- Failure to comply with the written and verbal directions of University officials. This includes directions of staff, faculty, public safety officers, and other law enforcement officers acting in performance of their duties. This includes, but is not limited to, the failure to identify oneself to any such persons when requested to do so and repeat traffic violations. This also includes staff at studying abroad programs for which the student receives academic credit.
- Failure to comply with University policies, rules or regulations. This include but not limited to, those governing residence in University-provided housing, or the use of University facilities, of the time, place and manner of public expression.
- Failure to comply with policies, rules or regulations of local, commonwealth, and/or federal laws.
- Failure to comply with alcohol statutes.
- Failure to comply with drug statutes.
- Public arrest by a police department on or off campus.
- Possession of a device (drug paraphernalia) that has been used to ingest an illegal drug or narcotic.
- Possession or use of weapons, firearms, explosive or hazardous chemicals.
- Misrepresenting oneself as a Chatham University affiliate at an on or off campus event to falsely solicit services. This includes but is not limited to obtaining funds for a service project or a student organization fundraiser and using the funds for personal use.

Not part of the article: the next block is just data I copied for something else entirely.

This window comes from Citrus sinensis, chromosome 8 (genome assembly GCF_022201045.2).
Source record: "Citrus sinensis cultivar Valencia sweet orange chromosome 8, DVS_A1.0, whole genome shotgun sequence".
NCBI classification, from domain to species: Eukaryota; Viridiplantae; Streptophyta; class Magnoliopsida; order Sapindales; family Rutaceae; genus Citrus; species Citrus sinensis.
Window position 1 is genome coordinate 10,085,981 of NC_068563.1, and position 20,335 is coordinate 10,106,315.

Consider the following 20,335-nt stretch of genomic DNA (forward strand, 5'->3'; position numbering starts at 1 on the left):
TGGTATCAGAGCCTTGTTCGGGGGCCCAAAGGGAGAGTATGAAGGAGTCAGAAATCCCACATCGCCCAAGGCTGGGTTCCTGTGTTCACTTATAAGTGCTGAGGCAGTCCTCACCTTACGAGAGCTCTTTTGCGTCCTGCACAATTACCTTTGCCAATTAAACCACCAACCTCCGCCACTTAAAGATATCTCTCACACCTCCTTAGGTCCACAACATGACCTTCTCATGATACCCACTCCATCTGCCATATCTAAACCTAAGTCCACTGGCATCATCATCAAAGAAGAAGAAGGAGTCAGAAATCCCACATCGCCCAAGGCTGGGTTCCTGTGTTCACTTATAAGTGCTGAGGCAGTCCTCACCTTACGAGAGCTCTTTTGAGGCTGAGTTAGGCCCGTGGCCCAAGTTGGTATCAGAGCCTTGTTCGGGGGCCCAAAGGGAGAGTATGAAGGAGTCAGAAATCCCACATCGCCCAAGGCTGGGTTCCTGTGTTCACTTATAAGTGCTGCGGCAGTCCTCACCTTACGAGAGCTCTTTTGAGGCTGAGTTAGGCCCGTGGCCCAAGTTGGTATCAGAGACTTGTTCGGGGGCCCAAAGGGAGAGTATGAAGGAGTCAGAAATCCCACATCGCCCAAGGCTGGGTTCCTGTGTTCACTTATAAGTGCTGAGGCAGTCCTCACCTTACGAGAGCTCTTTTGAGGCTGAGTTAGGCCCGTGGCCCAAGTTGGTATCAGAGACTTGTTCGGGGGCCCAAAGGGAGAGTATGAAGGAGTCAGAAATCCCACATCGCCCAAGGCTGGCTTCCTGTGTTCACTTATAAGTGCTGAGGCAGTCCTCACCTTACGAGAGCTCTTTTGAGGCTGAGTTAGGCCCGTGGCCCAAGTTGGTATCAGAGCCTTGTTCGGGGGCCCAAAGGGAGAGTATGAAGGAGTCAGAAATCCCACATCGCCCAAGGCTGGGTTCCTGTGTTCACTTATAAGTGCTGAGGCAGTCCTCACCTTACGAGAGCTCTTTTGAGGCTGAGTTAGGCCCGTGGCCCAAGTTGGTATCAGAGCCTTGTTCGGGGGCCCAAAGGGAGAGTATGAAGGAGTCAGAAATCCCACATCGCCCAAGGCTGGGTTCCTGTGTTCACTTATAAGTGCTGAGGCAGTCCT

- Aiding and Abetting. Helping, procuring, or encouraging another person to engage in a violation of any offense.
- Oversight of the University Student Honor Code Committee and the appointment of members. All previous members will hold over until new members are elected or appointed.
- Educating and advising members of the University community of the Student Honor Code and Procedures.
- Providing advice and assistance to the University Student Honor Code and other appropriate University officials regarding student honor code matters.
Any students with an active conduct file is not in “good conduct standing.” Students going through the University Student Honor Code process and in process of completing sanctions are not in good conduct standing. Students not in good conduct standing may be prohibited from participating in formal campus processes, such as future course registration, future housing selection, and applying for or running for a campus leadership position. Students who fail to complete sanctions by the designated deadline will have an indefinite conduct hold placed against their student account by the Office of Student Affairs. Such students will not be able to resume formal University processes until they complete their conduct process.
Students who have been charged with Student Honor Code violations and completed assigned sanctions will be in good conduct standing.
Conduct for which students are subject to Student Honor Code sanctions falls into the following categories:
The purpose of listing and publishing Conduct for which students are subject to Student Honor Code sanctions is to give students a general notice of prohibited conduct. However this is not meant to be an inclusive list of Honor Code violations as it is a violation to fail to comply with any University regulation.
Authority for Student Honor Code and Procedures
The Vice President for Student Affairs/Dean of Students is responsible for the overall coordination of the Student Honor Code and Procedures on behalf of the University. The Vice President may authorize a designee to directly manage the Student Honor Code and Procedures. In this role the duties include: